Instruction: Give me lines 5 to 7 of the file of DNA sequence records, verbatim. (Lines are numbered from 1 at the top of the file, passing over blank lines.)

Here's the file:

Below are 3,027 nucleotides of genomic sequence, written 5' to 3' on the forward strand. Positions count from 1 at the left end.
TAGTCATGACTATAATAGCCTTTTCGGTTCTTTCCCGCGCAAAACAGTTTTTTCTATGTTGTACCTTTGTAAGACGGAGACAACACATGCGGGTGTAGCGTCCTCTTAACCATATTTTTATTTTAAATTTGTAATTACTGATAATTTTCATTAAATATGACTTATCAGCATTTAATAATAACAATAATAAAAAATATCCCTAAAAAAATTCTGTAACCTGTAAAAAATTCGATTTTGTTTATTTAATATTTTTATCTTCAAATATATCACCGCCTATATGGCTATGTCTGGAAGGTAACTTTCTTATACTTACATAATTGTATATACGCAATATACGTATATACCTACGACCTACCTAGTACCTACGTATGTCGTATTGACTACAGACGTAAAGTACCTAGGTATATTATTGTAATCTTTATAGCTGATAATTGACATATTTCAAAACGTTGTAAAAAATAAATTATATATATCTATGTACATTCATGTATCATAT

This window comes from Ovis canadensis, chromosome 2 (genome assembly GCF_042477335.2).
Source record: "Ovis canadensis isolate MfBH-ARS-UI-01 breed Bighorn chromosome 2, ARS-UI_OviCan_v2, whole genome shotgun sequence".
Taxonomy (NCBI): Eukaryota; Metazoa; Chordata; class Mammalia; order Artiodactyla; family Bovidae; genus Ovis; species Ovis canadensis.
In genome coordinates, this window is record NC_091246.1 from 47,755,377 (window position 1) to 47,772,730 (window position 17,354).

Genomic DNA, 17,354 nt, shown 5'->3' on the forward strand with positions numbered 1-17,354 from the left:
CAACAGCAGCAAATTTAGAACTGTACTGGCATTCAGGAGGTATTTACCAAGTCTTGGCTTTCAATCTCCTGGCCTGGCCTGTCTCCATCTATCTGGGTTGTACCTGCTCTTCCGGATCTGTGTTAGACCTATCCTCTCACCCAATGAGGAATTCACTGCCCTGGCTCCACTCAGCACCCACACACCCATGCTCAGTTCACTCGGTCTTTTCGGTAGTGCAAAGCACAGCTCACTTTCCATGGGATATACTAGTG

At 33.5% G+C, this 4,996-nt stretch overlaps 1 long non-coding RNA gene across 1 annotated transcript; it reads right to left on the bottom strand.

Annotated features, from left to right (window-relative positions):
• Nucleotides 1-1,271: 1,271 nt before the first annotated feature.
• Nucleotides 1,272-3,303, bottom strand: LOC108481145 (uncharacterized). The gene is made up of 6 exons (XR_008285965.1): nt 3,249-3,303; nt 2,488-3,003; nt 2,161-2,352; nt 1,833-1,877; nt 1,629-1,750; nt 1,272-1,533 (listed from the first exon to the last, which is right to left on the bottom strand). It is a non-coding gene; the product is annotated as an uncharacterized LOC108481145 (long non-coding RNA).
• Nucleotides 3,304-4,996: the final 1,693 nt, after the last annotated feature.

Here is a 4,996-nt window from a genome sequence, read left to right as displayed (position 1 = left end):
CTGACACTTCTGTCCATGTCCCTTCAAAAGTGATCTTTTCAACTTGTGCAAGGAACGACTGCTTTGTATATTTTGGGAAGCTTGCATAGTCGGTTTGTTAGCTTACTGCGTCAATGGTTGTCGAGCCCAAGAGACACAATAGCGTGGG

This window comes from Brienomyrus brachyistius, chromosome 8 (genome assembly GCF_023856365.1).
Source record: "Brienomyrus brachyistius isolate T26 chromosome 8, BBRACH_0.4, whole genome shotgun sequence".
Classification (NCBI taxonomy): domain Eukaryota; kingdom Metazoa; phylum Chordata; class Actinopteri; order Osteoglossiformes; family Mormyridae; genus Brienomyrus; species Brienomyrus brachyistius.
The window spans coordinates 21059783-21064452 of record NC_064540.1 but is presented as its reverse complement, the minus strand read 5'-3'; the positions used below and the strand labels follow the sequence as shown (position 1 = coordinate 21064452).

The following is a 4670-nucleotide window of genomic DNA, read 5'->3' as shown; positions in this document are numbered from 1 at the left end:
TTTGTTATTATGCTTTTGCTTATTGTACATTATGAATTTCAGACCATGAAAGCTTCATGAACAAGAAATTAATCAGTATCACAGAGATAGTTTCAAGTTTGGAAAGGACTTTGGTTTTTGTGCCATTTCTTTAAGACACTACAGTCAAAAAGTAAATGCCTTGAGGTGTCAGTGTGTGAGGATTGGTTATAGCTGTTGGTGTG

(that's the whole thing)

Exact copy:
Taxonomy (NCBI): Eukaryota; Metazoa; Chordata; class Mammalia; order Artiodactyla; family Bovidae; genus Ovis; species Ovis canadensis.
In genome coordinates, this window is record NC_091246.1 from 47,755,377 (window position 1) to 47,772,730 (window position 17,354).

Genomic DNA, 17,354 nt, shown 5'->3' on the forward strand with positions numbered 1-17,354 from the left: